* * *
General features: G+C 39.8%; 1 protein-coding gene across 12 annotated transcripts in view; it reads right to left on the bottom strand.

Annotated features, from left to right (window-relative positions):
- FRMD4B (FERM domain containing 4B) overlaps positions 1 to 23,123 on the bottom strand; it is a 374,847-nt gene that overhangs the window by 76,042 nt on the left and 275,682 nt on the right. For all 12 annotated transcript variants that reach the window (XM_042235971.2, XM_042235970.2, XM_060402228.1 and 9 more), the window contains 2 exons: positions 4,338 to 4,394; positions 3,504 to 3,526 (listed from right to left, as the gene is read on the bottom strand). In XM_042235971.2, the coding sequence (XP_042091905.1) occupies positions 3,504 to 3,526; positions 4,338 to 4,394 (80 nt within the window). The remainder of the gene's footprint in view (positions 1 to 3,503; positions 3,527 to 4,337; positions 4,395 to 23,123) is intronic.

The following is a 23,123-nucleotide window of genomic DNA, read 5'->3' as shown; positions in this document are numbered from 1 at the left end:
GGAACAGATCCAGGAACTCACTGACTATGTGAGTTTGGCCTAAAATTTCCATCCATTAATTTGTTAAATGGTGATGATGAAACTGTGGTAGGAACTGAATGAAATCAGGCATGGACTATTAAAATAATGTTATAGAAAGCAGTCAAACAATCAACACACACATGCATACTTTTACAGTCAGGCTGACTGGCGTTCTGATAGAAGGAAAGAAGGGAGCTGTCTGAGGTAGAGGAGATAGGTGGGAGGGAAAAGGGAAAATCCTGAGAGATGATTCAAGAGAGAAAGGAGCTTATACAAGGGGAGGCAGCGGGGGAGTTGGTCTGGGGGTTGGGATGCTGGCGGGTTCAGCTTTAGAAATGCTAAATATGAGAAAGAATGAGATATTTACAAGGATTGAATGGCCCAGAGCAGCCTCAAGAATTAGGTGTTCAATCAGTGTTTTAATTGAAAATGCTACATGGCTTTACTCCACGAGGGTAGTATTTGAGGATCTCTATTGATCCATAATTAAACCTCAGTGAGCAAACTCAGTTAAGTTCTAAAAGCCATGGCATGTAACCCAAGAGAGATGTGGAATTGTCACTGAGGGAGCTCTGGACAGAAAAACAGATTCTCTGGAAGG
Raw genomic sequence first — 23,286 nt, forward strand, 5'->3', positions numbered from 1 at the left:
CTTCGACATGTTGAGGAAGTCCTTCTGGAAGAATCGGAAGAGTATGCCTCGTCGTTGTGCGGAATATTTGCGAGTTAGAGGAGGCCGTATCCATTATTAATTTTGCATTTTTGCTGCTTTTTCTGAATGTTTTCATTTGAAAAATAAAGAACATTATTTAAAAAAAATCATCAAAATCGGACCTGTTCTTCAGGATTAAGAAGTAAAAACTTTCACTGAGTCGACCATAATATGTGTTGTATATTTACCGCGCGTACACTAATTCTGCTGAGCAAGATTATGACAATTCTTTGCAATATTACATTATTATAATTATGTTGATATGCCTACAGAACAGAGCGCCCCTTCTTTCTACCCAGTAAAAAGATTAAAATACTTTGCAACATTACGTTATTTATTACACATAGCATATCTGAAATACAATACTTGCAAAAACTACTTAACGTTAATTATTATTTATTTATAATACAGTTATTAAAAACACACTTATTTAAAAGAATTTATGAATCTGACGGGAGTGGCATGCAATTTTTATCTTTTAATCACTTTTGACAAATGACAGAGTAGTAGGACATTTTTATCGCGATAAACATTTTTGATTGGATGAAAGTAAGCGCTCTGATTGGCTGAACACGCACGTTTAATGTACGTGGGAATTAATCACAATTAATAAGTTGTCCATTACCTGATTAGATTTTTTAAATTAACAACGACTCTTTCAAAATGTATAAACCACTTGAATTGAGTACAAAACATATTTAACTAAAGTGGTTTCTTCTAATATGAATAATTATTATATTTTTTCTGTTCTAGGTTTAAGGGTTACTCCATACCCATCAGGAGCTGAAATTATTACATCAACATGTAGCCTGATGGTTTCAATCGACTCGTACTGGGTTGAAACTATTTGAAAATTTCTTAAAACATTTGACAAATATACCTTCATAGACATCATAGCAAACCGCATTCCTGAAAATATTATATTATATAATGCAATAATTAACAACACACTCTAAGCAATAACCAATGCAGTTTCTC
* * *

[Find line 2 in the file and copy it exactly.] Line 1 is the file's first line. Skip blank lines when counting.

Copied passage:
Annotated features, from left to right (window-relative positions):